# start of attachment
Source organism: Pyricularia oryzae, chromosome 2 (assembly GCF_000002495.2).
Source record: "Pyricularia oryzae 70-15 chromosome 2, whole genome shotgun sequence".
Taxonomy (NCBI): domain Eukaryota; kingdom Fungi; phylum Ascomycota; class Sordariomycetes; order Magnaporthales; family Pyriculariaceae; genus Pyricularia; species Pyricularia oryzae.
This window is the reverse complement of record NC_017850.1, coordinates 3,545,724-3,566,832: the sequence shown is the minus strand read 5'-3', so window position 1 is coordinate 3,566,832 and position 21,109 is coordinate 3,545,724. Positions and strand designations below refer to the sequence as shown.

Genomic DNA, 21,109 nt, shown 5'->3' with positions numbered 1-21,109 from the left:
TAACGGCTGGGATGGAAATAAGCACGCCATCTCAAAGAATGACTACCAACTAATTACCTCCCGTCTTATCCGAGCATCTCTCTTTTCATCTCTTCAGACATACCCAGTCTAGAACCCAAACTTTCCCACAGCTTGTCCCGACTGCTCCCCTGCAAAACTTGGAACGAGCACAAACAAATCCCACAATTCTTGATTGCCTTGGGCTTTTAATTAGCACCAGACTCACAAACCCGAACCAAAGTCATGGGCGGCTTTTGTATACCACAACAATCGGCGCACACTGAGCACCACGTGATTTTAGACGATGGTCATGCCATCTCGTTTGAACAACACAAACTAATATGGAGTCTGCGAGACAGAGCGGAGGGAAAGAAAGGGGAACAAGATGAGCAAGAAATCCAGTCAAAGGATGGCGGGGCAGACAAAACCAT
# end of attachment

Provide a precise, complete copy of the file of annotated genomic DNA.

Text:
Source organism: Pyricularia oryzae, chromosome 2 (assembly GCF_000002495.2).
Source record: "Pyricularia oryzae 70-15 chromosome 2, whole genome shotgun sequence".
Taxonomy (NCBI): domain Eukaryota; kingdom Fungi; phylum Ascomycota; class Sordariomycetes; order Magnaporthales; family Pyriculariaceae; genus Pyricularia; species Pyricularia oryzae.
This window is the reverse complement of record NC_017850.1, coordinates 3,545,724-3,566,832: the sequence shown is the minus strand read 5'-3', so window position 1 is coordinate 3,566,832 and position 21,109 is coordinate 3,545,724. Positions and strand designations below refer to the sequence as shown.

Genomic DNA, 21,109 nt, shown 5'->3' with positions numbered 1-21,109 from the left:
TAACGGCTGGGATGGAAATAAGCACGCCATCTCAAAGAATGACTACCAACTAATTACCTCCCGTCTTATCCGAGCATCTCTCTTTTCATCTCTTCAGACATACCCAGTCTAGAACCCAAACTTTCCCACAGCTTGTCCCGACTGCTCCCCTGCAAAACTTGGAACGAGCACAAACAAATCCCACAATTCTTGATTGCCTTGGGCTTTTAATTAGCACCAGACTCACAAACCCGAACCAAAGTCATGGGCGGCTTTTGTATACCACAACAATCGGCGCACACTGAGCACCACGTGATTTTAGACGATGGTCATGCCATCTCGTTTGAACAACACAAACTAATATGGAGTCTGCGAGACAGAGCGGAGGGAAAGAAAGGGGAACAAGATGAGCAAGAAATCCAGTCAAAGGATGGCGGGGCAGACAAAACCAT